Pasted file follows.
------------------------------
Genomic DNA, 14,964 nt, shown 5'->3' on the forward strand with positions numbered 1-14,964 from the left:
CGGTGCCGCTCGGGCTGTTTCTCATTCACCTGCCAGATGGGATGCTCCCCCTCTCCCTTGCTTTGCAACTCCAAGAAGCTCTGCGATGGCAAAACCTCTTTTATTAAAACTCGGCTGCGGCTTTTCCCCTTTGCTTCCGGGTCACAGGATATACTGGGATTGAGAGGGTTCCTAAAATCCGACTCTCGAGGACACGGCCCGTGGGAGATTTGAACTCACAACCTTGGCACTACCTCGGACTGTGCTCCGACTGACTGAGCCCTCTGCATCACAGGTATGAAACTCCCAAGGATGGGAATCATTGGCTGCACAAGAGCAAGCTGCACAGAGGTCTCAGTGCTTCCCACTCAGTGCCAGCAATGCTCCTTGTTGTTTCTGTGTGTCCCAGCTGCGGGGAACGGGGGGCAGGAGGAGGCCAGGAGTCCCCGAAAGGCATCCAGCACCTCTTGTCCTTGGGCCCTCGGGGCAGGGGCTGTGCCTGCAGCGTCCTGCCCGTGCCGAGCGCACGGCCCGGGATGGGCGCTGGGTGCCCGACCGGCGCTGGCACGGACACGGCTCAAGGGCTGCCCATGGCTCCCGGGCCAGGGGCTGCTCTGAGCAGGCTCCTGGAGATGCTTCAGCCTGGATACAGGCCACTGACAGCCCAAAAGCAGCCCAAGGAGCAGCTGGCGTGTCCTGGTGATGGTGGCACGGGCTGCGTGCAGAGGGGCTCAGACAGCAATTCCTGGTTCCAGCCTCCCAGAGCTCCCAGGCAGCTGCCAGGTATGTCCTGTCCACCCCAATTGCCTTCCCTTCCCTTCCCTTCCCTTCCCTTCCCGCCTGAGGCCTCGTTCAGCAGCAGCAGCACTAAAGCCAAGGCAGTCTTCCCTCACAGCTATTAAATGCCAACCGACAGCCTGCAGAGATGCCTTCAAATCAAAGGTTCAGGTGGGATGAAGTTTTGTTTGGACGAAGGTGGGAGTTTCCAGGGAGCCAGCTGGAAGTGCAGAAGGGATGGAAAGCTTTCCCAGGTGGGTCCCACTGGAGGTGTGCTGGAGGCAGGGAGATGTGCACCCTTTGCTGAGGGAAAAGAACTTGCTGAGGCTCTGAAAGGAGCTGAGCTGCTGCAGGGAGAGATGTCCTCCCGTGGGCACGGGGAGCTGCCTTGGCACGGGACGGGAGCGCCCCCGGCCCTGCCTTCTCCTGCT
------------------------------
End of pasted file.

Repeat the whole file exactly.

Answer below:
Genomic DNA, 14,964 nt, shown 5'->3' on the forward strand with positions numbered 1-14,964 from the left:
CGGTGCCGCTCGGGCTGTTTCTCATTCACCTGCCAGATGGGATGCTCCCCCTCTCCCTTGCTTTGCAACTCCAAGAAGCTCTGCGATGGCAAAACCTCTTTTATTAAAACTCGGCTGCGGCTTTTCCCCTTTGCTTCCGGGTCACAGGATATACTGGGATTGAGAGGGTTCCTAAAATCCGACTCTCGAGGACACGGCCCGTGGGAGATTTGAACTCACAACCTTGGCACTACCTCGGACTGTGCTCCGACTGACTGAGCCCTCTGCATCACAGGTATGAAACTCCCAAGGATGGGAATCATTGGCTGCACAAGAGCAAGCTGCACAGAGGTCTCAGTGCTTCCCACTCAGTGCCAGCAATGCTCCTTGTTGTTTCTGTGTGTCCCAGCTGCGGGGAACGGGGGGCAGGAGGAGGCCAGGAGTCCCCGAAAGGCATCCAGCACCTCTTGTCCTTGGGCCCTCGGGGCAGGGGCTGTGCCTGCAGCGTCCTGCCCGTGCCGAGCGCACGGCCCGGGATGGGCGCTGGGTGCCCGACCGGCGCTGGCACGGACACGGCTCAAGGGCTGCCCATGGCTCCCGGGCCAGGGGCTGCTCTGAGCAGGCTCCTGGAGATGCTTCAGCCTGGATACAGGCCACTGACAGCCCAAAAGCAGCCCAAGGAGCAGCTGGCGTGTCCTGGTGATGGTGGCACGGGCTGCGTGCAGAGGGGCTCAGACAGCAATTCCTGGTTCCAGCCTCCCAGAGCTCCCAGGCAGCTGCCAGGTATGTCCTGTCCACCCCAATTGCCTTCCCTTCCCTTCCCTTCCCTTCCCTTCCCGCCTGAGGCCTCGTTCAGCAGCAGCAGCACTAAAGCCAAGGCAGTCTTCCCTCACAGCTATTAAATGCCAACCGACAGCCTGCAGAGATGCCTTCAAATCAAAGGTTCAGGTGGGATGAAGTTTTGTTTGGACGAAGGTGGGAGTTTCCAGGGAGCCAGCTGGAAGTGCAGAAGGGATGGAAAGCTTTCCCAGGTGGGTCCCACTGGAGGTGTGCTGGAGGCAGGGAGATGTGCACCCTTTGCTGAGGGAAAAGAACTTGCTGAGGCTCTGAAAGGAGCTGAGCTGCTGCAGGGAGAGATGTCCTCCCGTGGGCACGGGGAGCTGCCTTGGCACGGGACGGGAGCGCCCCCGGCCCTGCCTTCTCCTGCT